Tag Archives: what is truth

How to Deliver Truth

Love is the license to speak truth

            Sharing the truth of God’s word is an important part of the Christian life. At some point we responded to truth and made a decision to follow Christ and now we have a responsibility to share that truth with others so they will have the same opportunity that we had. With that new responsibility we should keep in mind the manner in which we deliver that truth.

           Truth is received in the manner it is delivered. The Word of God is truth. It is also a sword, a double edged one at that. Truth should never be delivered with the intention of “straightening someone out,” or “correcting someone.” Scripture is profitable if it is delivered with the right heart. If it is delivered with wrong motives it can actually drive people away from God instead of drawing them to Him. This is a real problem in our generation.

2 Timothy 3:16 All Scripture is given by inspiration of God, and is profitable for doctrine, for reproof, for correction, for instruction in righteousness, that the man of God may be complete, thoroughly equipped for every good work.

This passage is repeatedly misused to justify Bible bashing, finger pointing, and a judgmental approach to correcting people in the name of God. A self-righteous assault on people is a reproach on Christ and opens one up to the influence of religious spirits. Not to mention hurting the one we are supposed to be helping.

          Notice that “all scripture is given by inspiration of God.” God is love according to 1 John 4:8

“Anyone who does not love does not know God, because God is love.”

Therefore, all scripture is given by the inspiration of Love. When the Word of Truth is shared it should be inspired by Love.

          If the delivery of truth isn’t inspired by Love it is NOT profitable for doctrine, it will NOT reprove, it will NOT correct, it will NOT instruct, it will NOT complete, and it will NOT equip. It just cuts, and it cuts deep. Love is the license to speak truth. If we don’t have genuine love and compassion in our hearts toward the ones we are speaking to, we have lost our license to speak on God’s behalf.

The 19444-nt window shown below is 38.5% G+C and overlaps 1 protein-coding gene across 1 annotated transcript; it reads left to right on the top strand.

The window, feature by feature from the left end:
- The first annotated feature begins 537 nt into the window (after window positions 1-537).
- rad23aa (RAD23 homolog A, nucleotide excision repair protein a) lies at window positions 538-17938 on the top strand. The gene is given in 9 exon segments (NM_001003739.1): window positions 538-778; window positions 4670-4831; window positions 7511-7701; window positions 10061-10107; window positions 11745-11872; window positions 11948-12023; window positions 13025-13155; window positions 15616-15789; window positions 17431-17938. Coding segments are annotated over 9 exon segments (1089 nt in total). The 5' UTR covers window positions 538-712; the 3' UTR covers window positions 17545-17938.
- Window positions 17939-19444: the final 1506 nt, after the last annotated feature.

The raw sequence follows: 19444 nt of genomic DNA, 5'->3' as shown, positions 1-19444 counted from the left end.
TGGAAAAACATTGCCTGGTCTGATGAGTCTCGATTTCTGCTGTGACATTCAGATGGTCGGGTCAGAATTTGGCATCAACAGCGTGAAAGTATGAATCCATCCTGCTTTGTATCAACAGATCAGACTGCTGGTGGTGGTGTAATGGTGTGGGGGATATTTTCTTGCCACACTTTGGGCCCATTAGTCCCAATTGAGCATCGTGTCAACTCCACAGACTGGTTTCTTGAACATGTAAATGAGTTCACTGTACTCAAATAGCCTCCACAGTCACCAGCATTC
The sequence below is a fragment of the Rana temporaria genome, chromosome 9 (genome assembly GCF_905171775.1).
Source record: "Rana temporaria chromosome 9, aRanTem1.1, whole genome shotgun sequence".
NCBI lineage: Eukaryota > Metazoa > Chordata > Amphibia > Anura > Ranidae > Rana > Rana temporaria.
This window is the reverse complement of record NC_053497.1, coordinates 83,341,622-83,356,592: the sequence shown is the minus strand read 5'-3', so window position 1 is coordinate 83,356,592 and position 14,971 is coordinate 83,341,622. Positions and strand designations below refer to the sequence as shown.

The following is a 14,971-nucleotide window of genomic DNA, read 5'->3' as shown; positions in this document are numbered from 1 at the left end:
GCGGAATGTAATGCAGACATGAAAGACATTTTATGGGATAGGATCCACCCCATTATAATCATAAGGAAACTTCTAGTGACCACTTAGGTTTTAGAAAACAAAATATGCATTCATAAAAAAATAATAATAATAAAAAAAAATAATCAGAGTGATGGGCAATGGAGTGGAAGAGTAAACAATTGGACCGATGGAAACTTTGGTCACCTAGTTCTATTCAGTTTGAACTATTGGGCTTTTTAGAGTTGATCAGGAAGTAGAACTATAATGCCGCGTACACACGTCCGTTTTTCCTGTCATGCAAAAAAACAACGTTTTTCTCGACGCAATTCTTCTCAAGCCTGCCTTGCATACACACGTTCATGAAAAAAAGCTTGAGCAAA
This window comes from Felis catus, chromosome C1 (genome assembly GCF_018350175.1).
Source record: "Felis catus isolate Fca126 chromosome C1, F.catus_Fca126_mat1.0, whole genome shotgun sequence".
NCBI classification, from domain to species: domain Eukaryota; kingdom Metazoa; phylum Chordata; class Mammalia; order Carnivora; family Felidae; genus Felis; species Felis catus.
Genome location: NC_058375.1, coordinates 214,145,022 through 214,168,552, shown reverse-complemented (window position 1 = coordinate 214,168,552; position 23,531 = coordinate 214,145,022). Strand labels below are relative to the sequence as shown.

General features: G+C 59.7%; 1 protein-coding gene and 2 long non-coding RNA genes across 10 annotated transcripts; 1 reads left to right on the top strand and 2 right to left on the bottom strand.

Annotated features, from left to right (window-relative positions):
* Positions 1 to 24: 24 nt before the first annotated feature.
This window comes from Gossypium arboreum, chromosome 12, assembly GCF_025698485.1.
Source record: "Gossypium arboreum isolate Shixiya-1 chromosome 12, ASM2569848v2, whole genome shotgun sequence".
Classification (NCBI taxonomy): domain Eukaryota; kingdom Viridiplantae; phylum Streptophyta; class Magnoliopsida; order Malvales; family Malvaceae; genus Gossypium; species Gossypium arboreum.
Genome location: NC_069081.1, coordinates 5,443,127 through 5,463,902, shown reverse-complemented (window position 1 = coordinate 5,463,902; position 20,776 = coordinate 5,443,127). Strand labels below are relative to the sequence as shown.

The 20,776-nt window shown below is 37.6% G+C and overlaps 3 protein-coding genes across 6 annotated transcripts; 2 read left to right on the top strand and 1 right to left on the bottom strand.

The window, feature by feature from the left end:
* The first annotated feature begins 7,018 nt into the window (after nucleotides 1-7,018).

I really love a perfectly cooked rib-eye steak. It may be my favorite food in the world, but if it is served to me wrapped in a dirty diaper I am not going to eat it. It’s the same with delivering truth. The word of God is so powerful it can change a life, but it must be palatable, seasoned with salt, full of grace, and delivered in sincere love for it to be received.

   If we are not imparting God’s grace, communicating God’s heart, and being a vessel of God’s love, we should remain silent. If we can’t correct that on the spot, we may need to stop and reschedule the conversation for another time, giving us time to pray or seek council from another leader.

“Don’t be pressured into speaking when you know your heart isn’t right.”

            There is a simple rule that will keep us from a myriad of problems if we apply it.

“When you speak, be sure it’s an Improvement on Silence.”

            Following this rule does a few things,

  • It slows down the conversation and keeps us mindful of the power and purpose of our words.
  • It diffuses conflict that arises from elevated emotions.
  • It teaches us the value and power of silence.
  • It gives us greater control over ourselves and the entire situation.
  • It allows us time to hear from our heart what the Holy Spirit is saying in the situation.

   Personally, I believe this is what was happening in John 8:1-11 when Jesus was writing in the sand with His finger while everyone pressed Him for an answer to judge the woman caught in adultery. I think Jesus was simply giving His heart time to tell His mouth what to say.

            Not being willing to speak until He heard from the Father is a lesson that every leader should take to heart. There are few worse feelings than knowing we have hurt one of God’s children with our words.

            As leaders, we think before we speak, selecting words that nurture and build up rather than tear down and destroy. When faced with hostility we speak gently to diffuse anger and emotions rather than feed them. When faced with uncertainty, we are slow to speak, letting silence speak to the person and God speak us.

“Godly communication isn’t merely a skill; it is a discipline.”